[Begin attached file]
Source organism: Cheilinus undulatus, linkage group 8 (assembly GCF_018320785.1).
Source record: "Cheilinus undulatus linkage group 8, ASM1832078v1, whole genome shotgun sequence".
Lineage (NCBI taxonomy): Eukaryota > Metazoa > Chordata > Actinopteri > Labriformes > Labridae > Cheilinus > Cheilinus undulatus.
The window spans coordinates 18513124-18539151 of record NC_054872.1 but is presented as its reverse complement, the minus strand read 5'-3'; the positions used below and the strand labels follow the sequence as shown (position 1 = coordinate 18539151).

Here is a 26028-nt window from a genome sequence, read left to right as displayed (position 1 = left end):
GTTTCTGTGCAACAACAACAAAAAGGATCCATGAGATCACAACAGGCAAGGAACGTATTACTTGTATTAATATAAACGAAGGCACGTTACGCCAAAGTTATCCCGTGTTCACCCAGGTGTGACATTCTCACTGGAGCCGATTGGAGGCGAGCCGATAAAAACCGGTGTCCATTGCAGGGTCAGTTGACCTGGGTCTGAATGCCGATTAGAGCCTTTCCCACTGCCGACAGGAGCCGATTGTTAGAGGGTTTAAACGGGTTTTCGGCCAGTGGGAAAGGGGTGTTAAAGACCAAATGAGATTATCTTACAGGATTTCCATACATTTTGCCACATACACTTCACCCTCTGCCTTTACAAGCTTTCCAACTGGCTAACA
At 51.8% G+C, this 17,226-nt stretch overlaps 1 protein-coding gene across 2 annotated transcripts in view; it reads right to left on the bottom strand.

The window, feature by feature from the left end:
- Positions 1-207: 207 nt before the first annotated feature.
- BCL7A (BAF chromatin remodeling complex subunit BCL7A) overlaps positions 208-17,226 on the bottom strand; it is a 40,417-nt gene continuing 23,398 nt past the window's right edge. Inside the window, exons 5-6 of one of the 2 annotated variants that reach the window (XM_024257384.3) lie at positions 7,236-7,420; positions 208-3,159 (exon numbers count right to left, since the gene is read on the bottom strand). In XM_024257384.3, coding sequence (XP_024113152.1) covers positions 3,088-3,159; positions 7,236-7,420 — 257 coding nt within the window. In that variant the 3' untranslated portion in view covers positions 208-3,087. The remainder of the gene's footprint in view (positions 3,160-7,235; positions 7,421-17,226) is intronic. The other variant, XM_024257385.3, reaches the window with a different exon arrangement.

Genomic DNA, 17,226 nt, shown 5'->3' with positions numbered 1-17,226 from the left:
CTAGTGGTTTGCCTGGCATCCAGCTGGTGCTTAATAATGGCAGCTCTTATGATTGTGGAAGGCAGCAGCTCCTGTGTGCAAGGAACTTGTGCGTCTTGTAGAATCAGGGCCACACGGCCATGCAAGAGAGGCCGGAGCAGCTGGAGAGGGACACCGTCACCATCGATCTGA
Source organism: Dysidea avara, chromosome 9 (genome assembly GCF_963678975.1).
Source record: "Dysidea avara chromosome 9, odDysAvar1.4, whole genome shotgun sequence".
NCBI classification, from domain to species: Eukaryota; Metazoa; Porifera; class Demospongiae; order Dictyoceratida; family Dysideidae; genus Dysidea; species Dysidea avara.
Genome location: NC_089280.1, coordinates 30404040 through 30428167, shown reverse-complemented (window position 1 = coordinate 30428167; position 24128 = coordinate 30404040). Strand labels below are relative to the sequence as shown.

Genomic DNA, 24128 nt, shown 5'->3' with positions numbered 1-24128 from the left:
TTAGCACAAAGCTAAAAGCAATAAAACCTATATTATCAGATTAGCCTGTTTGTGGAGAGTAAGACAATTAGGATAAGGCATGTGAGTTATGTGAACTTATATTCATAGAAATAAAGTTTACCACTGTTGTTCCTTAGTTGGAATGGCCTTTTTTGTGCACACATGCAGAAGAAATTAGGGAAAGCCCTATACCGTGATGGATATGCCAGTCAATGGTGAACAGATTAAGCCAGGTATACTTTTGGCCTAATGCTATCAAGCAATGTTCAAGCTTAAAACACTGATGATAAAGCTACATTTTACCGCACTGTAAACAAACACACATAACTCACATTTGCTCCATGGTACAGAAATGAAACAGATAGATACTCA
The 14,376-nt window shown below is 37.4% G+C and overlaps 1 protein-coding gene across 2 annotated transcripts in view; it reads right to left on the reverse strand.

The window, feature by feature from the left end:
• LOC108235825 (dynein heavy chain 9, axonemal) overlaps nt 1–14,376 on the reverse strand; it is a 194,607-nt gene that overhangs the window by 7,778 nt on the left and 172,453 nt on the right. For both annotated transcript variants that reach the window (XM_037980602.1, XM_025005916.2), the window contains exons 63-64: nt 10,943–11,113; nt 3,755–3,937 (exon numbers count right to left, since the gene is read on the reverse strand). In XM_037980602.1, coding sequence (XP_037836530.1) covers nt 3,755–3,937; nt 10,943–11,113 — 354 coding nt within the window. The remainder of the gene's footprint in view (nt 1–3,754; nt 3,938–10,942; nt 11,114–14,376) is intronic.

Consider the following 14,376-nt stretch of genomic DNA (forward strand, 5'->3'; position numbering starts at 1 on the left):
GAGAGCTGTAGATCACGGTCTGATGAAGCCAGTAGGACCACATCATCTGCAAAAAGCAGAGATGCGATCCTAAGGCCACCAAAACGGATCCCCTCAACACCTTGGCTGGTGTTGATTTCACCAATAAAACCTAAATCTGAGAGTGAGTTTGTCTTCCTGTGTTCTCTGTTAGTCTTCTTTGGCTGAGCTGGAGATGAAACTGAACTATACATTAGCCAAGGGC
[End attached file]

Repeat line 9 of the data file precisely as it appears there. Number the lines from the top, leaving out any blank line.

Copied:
- Positions 1-207: 207 nt before the first annotated feature.